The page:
By 2014 our herd of King of Pops carts had turned into a successful small company.
We were four years in, and at every turn it felt like we had a lot on the line. As the years passed, I was increasingly worried that we would make a wrong decision and our lovable little company would come crashing down.
I couldn't imagine a world where pops weren't my primary focus. I had nightmares of telling our folks, who had pushed themselves to the limit, that we had failed.
Still, to say we had a plan was a stretch.
My brother Nick and I had each recently read Small Giants by Bo Burlingham and one of the companies outlined was a deli in Ann Arbor called Zingerman's. It felt a little like who we would want to be when we grew up, and as fate would have it - they had started a training business to teach others what they'd learned over the years. (ZingTrain)
Inspired, we gathered our leadership team and got on a plane to Michigan. We arrived for their visioning seminar not knowing what to expect. It was late January and miserably cold outside, but I knew almost immediately that we were in the right place.
We had been so busy trying to GO as fast as we possibly could, that we had forgotten to think about where we were going. We were moving, but there was no way to know if we were headed in the right direction.
Ari Weinzweig, one of their co-founders, was helping to lead our class and a few hours in said something to the effect of, "would you get in a car and start moving, if you didn't know where you were going?"
I felt simultaneously relieved that we were about to figure out where we wanted to go and disappointed that we hadn't done this much sooner.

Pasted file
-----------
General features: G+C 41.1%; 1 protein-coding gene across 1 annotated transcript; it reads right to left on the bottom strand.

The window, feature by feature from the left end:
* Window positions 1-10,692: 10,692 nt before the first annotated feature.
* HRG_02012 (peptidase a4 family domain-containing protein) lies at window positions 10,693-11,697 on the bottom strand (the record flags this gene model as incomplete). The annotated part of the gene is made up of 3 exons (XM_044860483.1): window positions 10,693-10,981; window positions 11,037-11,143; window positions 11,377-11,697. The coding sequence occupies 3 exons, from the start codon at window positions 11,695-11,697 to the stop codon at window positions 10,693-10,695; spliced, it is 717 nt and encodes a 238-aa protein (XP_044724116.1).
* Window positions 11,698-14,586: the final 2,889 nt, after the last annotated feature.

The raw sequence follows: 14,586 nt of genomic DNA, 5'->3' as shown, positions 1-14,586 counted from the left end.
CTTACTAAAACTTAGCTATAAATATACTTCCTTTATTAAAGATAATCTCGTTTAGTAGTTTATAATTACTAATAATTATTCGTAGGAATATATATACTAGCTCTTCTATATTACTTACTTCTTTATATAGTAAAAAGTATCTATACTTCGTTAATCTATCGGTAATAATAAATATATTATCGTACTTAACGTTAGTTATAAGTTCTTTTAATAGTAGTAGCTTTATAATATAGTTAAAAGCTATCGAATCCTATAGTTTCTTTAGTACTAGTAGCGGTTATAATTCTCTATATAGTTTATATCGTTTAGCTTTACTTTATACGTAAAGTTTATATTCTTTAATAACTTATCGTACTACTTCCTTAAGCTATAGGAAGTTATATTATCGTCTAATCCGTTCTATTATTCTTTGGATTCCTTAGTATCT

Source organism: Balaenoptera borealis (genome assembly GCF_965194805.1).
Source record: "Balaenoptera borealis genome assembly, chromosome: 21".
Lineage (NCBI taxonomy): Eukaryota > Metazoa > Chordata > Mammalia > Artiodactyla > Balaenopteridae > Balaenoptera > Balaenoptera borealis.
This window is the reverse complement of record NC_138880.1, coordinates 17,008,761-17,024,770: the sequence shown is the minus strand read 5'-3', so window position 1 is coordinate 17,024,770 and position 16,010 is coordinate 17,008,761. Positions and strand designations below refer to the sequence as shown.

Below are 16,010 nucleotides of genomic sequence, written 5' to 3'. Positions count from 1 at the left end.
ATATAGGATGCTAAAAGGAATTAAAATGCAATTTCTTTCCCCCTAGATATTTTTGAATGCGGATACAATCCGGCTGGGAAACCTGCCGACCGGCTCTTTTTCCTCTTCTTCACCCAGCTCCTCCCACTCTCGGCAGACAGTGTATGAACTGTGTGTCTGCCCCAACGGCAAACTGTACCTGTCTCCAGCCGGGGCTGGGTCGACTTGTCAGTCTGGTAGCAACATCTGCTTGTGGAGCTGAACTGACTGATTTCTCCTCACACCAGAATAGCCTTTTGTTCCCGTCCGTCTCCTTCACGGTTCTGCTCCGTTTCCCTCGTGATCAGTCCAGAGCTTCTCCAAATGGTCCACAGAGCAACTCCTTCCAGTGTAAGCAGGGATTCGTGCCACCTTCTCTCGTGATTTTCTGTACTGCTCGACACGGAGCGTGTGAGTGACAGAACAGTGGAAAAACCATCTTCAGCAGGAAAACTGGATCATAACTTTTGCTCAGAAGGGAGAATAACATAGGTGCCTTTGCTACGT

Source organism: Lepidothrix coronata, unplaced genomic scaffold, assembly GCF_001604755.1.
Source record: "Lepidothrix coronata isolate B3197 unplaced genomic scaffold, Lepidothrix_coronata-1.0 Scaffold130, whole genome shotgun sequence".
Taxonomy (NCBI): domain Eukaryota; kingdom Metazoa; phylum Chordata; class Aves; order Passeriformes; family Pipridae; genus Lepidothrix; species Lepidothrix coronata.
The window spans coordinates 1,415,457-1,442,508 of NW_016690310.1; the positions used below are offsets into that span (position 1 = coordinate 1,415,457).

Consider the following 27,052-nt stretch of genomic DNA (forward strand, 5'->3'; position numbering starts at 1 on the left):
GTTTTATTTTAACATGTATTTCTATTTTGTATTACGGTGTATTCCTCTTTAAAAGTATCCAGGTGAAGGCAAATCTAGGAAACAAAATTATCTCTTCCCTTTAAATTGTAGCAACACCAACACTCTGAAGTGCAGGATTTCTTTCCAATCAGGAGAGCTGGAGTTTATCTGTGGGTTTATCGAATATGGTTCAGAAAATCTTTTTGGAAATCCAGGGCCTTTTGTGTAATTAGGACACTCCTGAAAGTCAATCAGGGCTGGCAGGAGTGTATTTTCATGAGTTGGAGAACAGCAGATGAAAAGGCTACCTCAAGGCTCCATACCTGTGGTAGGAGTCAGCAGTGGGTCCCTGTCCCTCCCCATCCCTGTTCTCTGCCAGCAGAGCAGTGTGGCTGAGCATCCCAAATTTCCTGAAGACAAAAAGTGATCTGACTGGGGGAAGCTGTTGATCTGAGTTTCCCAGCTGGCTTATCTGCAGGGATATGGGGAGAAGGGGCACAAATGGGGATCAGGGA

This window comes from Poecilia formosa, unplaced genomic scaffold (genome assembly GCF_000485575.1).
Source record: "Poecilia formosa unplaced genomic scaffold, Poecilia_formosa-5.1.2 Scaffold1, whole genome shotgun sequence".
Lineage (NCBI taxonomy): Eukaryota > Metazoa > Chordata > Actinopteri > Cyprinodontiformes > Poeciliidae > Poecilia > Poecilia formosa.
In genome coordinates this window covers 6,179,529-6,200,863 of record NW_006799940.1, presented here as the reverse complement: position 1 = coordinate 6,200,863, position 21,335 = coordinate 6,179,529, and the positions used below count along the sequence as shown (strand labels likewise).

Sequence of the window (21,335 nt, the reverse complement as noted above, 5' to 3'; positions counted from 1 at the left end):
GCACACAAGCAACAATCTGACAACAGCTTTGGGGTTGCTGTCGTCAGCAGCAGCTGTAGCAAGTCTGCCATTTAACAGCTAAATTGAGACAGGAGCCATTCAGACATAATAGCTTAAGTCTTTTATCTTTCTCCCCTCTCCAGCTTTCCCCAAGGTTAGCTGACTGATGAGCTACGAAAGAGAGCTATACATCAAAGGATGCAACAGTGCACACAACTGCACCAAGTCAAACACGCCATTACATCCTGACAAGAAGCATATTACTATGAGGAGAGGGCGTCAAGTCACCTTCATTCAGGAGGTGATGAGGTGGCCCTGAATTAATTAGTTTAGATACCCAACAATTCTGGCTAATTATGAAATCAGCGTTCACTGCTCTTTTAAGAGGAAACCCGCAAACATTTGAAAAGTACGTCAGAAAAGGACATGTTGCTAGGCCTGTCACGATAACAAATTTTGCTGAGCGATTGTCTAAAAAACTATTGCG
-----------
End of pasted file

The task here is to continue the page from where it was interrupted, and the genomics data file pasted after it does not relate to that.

It seemed like we were suddenly in a brand new world. Looking across the room at my colleagues I could tell their minds' were racing as well.
I was so proud to be a part of something that could get my heart racing by simply imagining its potential.
The rest goes as you might expect. We laughed, we cried, and on our last night we didn't want it to end so we snuck into our hotel conference room passionately dreaming and debating our future until the early morning. (once our unplanned meeting was discovered the hotel was nice enough to deliver us dinner from their kitchen)
It was emotional because we were weaving our personal ambition into our company story. It was funny because most of life's best moments are.
We made a lot of important decisions that night. It would take several months to complete our vision (you can read it here if you'd like), but it has remained our guiding light through the years.
The way ZingTrain teaches visioning - you paint a picture of a given moment in the future. We choose the first Sunday in November of 2030 ... one of the major decisions we landed on is that in 2030 we were still only doing business in the South.
We realized that our goals were not to get as big as we possibly could, but instead to be a positive influence on our community. That seemed much harder if we were spread too far geographically.
Selling a lot of pops is great, but selling pops to people that are excited to be a part of what you are doing is even better.
So when a Slinger on a cart gets asked about opening a franchise in Los Angeles, they know the answer ...
When one of our Frosty Freaks in production gets asked if they can make enough pops for Wal-Mart ...
Or when Nick and I get asked if we want to give up equity so we can grow faster and become a "global" brand ...
The answer is easy, "that isn't in our vision."
It has been so helpful to know where we are going. We keep getting lost, but when we do, we dust off our map (aka vision) and figure out how to get back on track.